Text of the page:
You know how, if I’m writing about more than one picture book, I should thematically tie the books together in such an expert manner that you will think, wow, what an exceedingly talented columnist she is, and now I want to go out and look up all these books about [fill in the blank here]!
You know, new children’s books about friendship, bickering, back-to-school, weapons-grade plutonium or the circle of life. (One of those isn’t like the others and quite possibly is not a popular topic in the realm of children’s lit.)
Read the last Seven Impossible Things on Hyewon Yum's 'First Day of Kindergarten.'
Well, I’m not going to do that today. There are two picture books coming out just around the bend in August that I feel are worth checking out, and that right there is the only unifying thread.
Except, come to think of it, each one is—in its own way—a little bit (or a lot) about finding one’s own way in the world.
First up, let me very enthusiastically tell you about David Mackintosh’s The Frank Show (Abrams), brought to us by illustrator and designer Mackintosh, born in Belfast but raised in Australia.
The young boy who narrates this funny tale lives with his parents, baby sister and Grandpa Frank. Frank is old, has a huge, ancient hearing aid, tweed pants, a blazer with patches on the elbows and ginormous, black-rimmed glasses. He practically yells when he talks, and he firmly believes the following: Things were quieter, not to mention tougher, when he was his grandson’s age; today’s music is just noise; doctors speak a lot of mumbo jumbo anymore; you can’t trust barbers; and these days there are simply too many gadgets and gizmos.
For show-and-tell the young boy has to talk about one family member for one whole minute, and he’s stuck with Frank. Lo and behold, it turns out that, as the boy learns at his presentation (complete with Grandpa Frank on display), Grandpa is, in point of fact, bodacious.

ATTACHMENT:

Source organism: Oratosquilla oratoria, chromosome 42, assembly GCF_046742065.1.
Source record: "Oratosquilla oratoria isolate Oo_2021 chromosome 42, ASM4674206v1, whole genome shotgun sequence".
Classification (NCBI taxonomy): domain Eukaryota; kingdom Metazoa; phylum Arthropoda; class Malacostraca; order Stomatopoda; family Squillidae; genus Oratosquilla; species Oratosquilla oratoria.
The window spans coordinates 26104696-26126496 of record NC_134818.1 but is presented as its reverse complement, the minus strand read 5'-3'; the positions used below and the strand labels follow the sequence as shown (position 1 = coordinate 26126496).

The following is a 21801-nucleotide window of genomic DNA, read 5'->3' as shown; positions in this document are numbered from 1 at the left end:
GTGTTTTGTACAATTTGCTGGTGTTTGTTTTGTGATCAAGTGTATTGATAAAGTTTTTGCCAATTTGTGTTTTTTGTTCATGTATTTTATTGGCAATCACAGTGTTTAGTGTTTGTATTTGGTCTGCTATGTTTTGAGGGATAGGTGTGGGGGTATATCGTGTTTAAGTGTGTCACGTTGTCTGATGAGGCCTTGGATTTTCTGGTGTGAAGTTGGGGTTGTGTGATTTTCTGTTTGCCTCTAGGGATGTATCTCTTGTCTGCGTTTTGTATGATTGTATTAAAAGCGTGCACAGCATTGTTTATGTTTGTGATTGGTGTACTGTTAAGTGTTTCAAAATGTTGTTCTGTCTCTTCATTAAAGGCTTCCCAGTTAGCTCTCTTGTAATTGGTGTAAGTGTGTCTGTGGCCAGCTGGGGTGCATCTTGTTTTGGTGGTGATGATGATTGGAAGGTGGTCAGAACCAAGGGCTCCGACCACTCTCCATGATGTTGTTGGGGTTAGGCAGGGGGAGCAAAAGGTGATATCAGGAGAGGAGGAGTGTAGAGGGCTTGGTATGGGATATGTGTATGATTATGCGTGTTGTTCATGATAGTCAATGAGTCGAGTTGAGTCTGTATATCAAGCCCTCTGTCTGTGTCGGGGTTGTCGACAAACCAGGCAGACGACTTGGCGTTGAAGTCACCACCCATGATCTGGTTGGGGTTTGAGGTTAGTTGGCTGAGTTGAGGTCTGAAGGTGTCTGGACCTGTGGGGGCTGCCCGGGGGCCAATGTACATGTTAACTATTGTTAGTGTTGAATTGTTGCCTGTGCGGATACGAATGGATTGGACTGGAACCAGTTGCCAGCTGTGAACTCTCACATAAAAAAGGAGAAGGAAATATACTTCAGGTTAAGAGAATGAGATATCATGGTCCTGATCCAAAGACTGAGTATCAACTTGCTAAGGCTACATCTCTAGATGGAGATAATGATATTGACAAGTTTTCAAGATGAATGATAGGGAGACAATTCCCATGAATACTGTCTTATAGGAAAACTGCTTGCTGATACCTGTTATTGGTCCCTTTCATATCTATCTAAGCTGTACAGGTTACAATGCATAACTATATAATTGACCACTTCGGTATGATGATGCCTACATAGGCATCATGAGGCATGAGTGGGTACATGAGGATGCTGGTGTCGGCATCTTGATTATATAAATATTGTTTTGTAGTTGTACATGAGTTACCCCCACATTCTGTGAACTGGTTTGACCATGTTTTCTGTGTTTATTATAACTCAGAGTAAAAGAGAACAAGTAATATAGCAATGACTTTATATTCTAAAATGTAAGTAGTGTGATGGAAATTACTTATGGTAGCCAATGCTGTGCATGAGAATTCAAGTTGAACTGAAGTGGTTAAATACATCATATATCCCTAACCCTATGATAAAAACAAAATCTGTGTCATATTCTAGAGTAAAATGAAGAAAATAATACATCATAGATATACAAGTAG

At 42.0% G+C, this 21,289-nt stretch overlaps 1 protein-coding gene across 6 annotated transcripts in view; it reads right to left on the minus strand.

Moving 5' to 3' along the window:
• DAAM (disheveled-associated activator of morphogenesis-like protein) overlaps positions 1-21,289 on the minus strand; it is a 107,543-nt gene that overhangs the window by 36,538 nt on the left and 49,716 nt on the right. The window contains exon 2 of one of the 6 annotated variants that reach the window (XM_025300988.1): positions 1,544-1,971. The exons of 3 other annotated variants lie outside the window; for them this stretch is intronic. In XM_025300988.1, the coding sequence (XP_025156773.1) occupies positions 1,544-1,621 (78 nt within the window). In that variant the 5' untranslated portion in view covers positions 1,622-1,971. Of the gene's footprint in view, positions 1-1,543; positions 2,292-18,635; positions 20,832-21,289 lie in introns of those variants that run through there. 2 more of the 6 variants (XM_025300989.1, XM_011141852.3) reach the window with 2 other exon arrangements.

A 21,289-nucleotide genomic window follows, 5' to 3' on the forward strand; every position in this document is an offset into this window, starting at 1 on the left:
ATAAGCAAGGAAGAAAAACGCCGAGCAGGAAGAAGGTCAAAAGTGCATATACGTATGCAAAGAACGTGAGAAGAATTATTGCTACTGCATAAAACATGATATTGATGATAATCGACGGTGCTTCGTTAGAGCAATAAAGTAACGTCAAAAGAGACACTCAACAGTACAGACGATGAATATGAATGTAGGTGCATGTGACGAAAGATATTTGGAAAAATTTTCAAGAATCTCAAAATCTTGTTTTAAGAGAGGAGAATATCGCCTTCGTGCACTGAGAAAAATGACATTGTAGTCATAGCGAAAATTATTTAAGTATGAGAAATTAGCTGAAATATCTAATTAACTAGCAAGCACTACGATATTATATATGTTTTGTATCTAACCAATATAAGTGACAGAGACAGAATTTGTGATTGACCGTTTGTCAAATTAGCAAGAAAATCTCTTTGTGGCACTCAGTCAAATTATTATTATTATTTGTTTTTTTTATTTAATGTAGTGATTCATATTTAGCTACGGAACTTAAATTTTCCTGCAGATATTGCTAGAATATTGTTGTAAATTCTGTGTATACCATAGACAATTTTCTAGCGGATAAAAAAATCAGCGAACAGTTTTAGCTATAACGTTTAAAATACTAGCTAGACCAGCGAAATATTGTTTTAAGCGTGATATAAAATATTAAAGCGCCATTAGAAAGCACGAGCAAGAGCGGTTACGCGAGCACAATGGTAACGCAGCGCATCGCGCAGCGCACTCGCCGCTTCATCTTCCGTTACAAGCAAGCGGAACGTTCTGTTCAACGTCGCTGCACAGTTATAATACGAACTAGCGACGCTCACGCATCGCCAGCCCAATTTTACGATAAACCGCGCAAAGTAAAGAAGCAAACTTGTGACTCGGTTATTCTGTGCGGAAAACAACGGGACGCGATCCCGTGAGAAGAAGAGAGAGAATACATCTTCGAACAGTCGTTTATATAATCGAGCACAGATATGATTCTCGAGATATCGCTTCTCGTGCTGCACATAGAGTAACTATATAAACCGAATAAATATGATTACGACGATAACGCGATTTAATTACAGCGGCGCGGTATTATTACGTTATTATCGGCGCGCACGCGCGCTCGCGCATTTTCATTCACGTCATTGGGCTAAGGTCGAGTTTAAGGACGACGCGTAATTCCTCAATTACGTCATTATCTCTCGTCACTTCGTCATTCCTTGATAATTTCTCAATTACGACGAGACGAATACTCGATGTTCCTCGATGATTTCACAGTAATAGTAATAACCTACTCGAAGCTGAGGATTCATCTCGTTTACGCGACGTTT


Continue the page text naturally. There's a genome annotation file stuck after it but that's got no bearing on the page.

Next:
Sometimes, though, it’s easy to overlook the awesomeness of those with whom we live, especially the cranky, elderly ones.
But that summary doesn’t do this book justice. I highly recommend finding a copy for yourself so that you can pore over the funny details, soak in the humor (the things-were-a-lot-tougher-in-my-day spread had me in stitches), appreciate the very specific mood Mackintosh so successfully creates in this story, and delight in the illustration, lettering and overall design, all handled by the talented and overachieving Mackintosh.
The Insomniacs (Putnam) comes from debut picture book author Karina Wolf. Illustrated with pencil, charcoal and a computer by the brotherly duo (Ben and Sean) who go by The Brothers Hilts, it tells the story of a tight-knit family who must suddenly adjust to a new home, 12 time zones away. Needless to say, they have trouble falling asleep, once they get there. After observing their nocturnal neighbors—the furry ones that aren’t human, that is—they discover that the darkness is “full of life” and give night-time a try.
As someone who, on a daily basis, sees a midnight bedtime herself (What? There’s just so much I want to do), this book speaks to me. The shadowy, smudgy art—O! The bat spread is beautiful!—really stands out. Quite possibly every shade of blue makes its way into this book, though we see a fair share of yellow, given that, as the book opens, “The Insomniacs weren’t always a night family.”
These illustrations are my favorite kind—offbeat. This is a good choice for that young reader you know who has very much had it with cutesy, pink, glittery picture books. And if you only looked at the illustrations, yet didn’t read the book, you’d want to recommend this to Gorey fans. However, that comparison doesn’t make its way beyond the surface. There’s nothing Gorey-esque or macabre about the heart of this tale, one of a loving family finding their way in a new life.
Much like Grandpa Frank’s grandson finds his own way to a new understanding.
See how I tied those two books together? I meant to do that.
The Frank Show. Copyright 2012 by David Mackintosh. Published by Abrams. Spread reproduced with the permission of the publisher.
Julie Danielson (Jules) has, in her own words, conducted approximately eleventy billion interviews and features of authors and illustrators at Seven Impossible Things Before Breakfast, a children's literature blog focused primarily on illustration and picture books.